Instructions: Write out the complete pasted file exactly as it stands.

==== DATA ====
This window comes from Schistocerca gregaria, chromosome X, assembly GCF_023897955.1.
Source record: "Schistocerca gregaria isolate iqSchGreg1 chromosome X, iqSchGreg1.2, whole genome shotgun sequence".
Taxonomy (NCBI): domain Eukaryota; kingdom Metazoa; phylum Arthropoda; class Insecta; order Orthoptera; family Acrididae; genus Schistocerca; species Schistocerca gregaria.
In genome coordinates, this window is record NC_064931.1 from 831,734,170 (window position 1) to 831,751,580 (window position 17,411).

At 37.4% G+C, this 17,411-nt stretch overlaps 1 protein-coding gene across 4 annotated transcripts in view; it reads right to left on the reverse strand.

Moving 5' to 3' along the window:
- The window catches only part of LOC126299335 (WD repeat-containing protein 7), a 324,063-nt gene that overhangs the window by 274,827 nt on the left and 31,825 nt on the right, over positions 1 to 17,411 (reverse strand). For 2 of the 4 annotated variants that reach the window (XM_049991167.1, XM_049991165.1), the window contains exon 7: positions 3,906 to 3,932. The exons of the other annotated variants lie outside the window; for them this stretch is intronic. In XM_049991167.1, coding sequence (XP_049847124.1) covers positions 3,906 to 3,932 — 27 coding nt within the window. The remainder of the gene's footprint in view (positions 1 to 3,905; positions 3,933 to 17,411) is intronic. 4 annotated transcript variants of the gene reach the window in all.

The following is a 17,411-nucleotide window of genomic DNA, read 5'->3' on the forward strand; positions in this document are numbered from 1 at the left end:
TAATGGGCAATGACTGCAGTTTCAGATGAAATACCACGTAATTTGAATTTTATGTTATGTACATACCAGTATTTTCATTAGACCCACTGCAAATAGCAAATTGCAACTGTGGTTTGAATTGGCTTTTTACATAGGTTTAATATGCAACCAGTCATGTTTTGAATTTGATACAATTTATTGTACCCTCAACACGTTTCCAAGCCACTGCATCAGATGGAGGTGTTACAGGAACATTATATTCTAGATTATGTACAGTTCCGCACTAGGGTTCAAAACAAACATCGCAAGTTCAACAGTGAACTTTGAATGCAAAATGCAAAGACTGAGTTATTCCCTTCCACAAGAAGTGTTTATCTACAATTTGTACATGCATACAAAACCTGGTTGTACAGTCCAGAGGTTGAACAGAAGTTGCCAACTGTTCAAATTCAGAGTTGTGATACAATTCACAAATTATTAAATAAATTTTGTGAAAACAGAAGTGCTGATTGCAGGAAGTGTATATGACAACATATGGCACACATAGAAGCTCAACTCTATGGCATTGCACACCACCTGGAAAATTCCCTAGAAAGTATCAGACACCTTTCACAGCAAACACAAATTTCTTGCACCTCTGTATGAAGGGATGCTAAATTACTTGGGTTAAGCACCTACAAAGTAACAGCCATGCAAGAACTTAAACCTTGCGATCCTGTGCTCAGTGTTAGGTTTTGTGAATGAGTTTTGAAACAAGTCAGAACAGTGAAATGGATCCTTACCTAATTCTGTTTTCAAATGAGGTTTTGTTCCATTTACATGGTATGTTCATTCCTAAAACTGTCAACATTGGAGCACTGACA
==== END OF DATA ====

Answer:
This window comes from Schistocerca gregaria, chromosome X, assembly GCF_023897955.1.
Source record: "Schistocerca gregaria isolate iqSchGreg1 chromosome X, iqSchGreg1.2, whole genome shotgun sequence".
Taxonomy (NCBI): domain Eukaryota; kingdom Metazoa; phylum Arthropoda; class Insecta; order Orthoptera; family Acrididae; genus Schistocerca; species Schistocerca gregaria.
In genome coordinates, this window is record NC_064931.1 from 831,734,170 (window position 1) to 831,751,580 (window position 17,411).

At 37.4% G+C, this 17,411-nt stretch overlaps 1 protein-coding gene across 4 annotated transcripts in view; it reads right to left on the reverse strand.

Moving 5' to 3' along the window:
- The window catches only part of LOC126299335 (WD repeat-containing protein 7), a 324,063-nt gene that overhangs the window by 274,827 nt on the left and 31,825 nt on the right, over positions 1 to 17,411 (reverse strand). For 2 of the 4 annotated variants that reach the window (XM_049991167.1, XM_049991165.1), the window contains exon 7: positions 3,906 to 3,932. The exons of the other annotated variants lie outside the window; for them this stretch is intronic. In XM_049991167.1, coding sequence (XP_049847124.1) covers positions 3,906 to 3,932 — 27 coding nt within the window. The remainder of the gene's footprint in view (positions 1 to 3,905; positions 3,933 to 17,411) is intronic. 4 annotated transcript variants of the gene reach the window in all.

The following is a 17,411-nucleotide window of genomic DNA, read 5'->3' on the forward strand; positions in this document are numbered from 1 at the left end:
TAATGGGCAATGACTGCAGTTTCAGATGAAATACCACGTAATTTGAATTTTATGTTATGTACATACCAGTATTTTCATTAGACCCACTGCAAATAGCAAATTGCAACTGTGGTTTGAATTGGCTTTTTACATAGGTTTAATATGCAACCAGTCATGTTTTGAATTTGATACAATTTATTGTACCCTCAACACGTTTCCAAGCCACTGCATCAGATGGAGGTGTTACAGGAACATTATATTCTAGATTATGTACAGTTCCGCACTAGGGTTCAAAACAAACATCGCAAGTTCAACAGTGAACTTTGAATGCAAAATGCAAAGACTGAGTTATTCCCTTCCACAAGAAGTGTTTATCTACAATTTGTACATGCATACAAAACCTGGTTGTACAGTCCAGAGGTTGAACAGAAGTTGCCAACTGTTCAAATTCAGAGTTGTGATACAATTCACAAATTATTAAATAAATTTTGTGAAAACAGAAGTGCTGATTGCAGGAAGTGTATATGACAACATATGGCACACATAGAAGCTCAACTCTATGGCATTGCACACCACCTGGAAAATTCCCTAGAAAGTATCAGACACCTTTCACAGCAAACACAAATTTCTTGCACCTCTGTATGAAGGGATGCTAAATTACTTGGGTTAAGCACCTACAAAGTAACAGCCATGCAAGAACTTAAACCTTGCGATCCTGTGCTCAGTGTTAGGTTTTGTGAATGAGTTTTGAAACAAGTCAGAACAGTGAAATGGATCCTTACCTAATTCTGTTTTCAAATGAGGTTTTGTTCCATTTACATGGTATGTTCATTCCTAAAACTGTCAACATTGGAGCACTGACA